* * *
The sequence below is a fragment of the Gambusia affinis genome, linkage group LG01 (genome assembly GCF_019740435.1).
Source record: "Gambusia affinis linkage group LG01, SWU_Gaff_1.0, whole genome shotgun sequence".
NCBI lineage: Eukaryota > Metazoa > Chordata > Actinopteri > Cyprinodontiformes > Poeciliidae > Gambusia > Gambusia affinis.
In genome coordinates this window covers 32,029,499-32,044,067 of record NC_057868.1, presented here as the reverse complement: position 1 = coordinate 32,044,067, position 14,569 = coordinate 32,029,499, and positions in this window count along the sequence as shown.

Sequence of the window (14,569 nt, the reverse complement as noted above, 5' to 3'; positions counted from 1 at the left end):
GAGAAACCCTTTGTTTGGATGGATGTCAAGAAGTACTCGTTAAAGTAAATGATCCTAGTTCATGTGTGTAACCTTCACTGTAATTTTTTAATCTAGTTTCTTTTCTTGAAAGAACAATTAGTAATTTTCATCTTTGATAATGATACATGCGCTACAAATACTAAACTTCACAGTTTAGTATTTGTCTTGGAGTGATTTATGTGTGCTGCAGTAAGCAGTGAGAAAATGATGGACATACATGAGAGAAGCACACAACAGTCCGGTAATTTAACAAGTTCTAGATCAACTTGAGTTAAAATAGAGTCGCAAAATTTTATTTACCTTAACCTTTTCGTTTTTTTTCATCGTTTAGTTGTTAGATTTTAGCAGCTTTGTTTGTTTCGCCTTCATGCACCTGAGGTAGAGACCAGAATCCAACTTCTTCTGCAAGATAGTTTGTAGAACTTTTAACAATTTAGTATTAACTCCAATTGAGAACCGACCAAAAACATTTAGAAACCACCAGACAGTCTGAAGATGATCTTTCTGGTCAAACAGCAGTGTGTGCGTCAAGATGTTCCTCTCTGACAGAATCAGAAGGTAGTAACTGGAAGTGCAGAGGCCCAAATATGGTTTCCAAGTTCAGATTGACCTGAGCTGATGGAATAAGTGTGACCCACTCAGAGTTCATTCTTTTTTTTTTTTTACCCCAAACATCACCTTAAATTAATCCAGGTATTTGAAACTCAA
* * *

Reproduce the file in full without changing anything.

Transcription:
The sequence below is a fragment of the Gambusia affinis genome, linkage group LG01 (genome assembly GCF_019740435.1).
Source record: "Gambusia affinis linkage group LG01, SWU_Gaff_1.0, whole genome shotgun sequence".
NCBI lineage: Eukaryota > Metazoa > Chordata > Actinopteri > Cyprinodontiformes > Poeciliidae > Gambusia > Gambusia affinis.
In genome coordinates this window covers 32,029,499-32,044,067 of record NC_057868.1, presented here as the reverse complement: position 1 = coordinate 32,044,067, position 14,569 = coordinate 32,029,499, and positions in this window count along the sequence as shown.

Sequence of the window (14,569 nt, the reverse complement as noted above, 5' to 3'; positions counted from 1 at the left end):
GAGAAACCCTTTGTTTGGATGGATGTCAAGAAGTACTCGTTAAAGTAAATGATCCTAGTTCATGTGTGTAACCTTCACTGTAATTTTTTAATCTAGTTTCTTTTCTTGAAAGAACAATTAGTAATTTTCATCTTTGATAATGATACATGCGCTACAAATACTAAACTTCACAGTTTAGTATTTGTCTTGGAGTGATTTATGTGTGCTGCAGTAAGCAGTGAGAAAATGATGGACATACATGAGAGAAGCACACAACAGTCCGGTAATTTAACAAGTTCTAGATCAACTTGAGTTAAAATAGAGTCGCAAAATTTTATTTACCTTAACCTTTTCGTTTTTTTTCATCGTTTAGTTGTTAGATTTTAGCAGCTTTGTTTGTTTCGCCTTCATGCACCTGAGGTAGAGACCAGAATCCAACTTCTTCTGCAAGATAGTTTGTAGAACTTTTAACAATTTAGTATTAACTCCAATTGAGAACCGACCAAAAACATTTAGAAACCACCAGACAGTCTGAAGATGATCTTTCTGGTCAAACAGCAGTGTGTGCGTCAAGATGTTCCTCTCTGACAGAATCAGAAGGTAGTAACTGGAAGTGCAGAGGCCCAAATATGGTTTCCAAGTTCAGATTGACCTGAGCTGATGGAATAAGTGTGACCCACTCAGAGTTCATTCTTTTTTTTTTTTTACCCCAAACATCACCTTAAATTAATCCAGGTATTTGAAACTCAA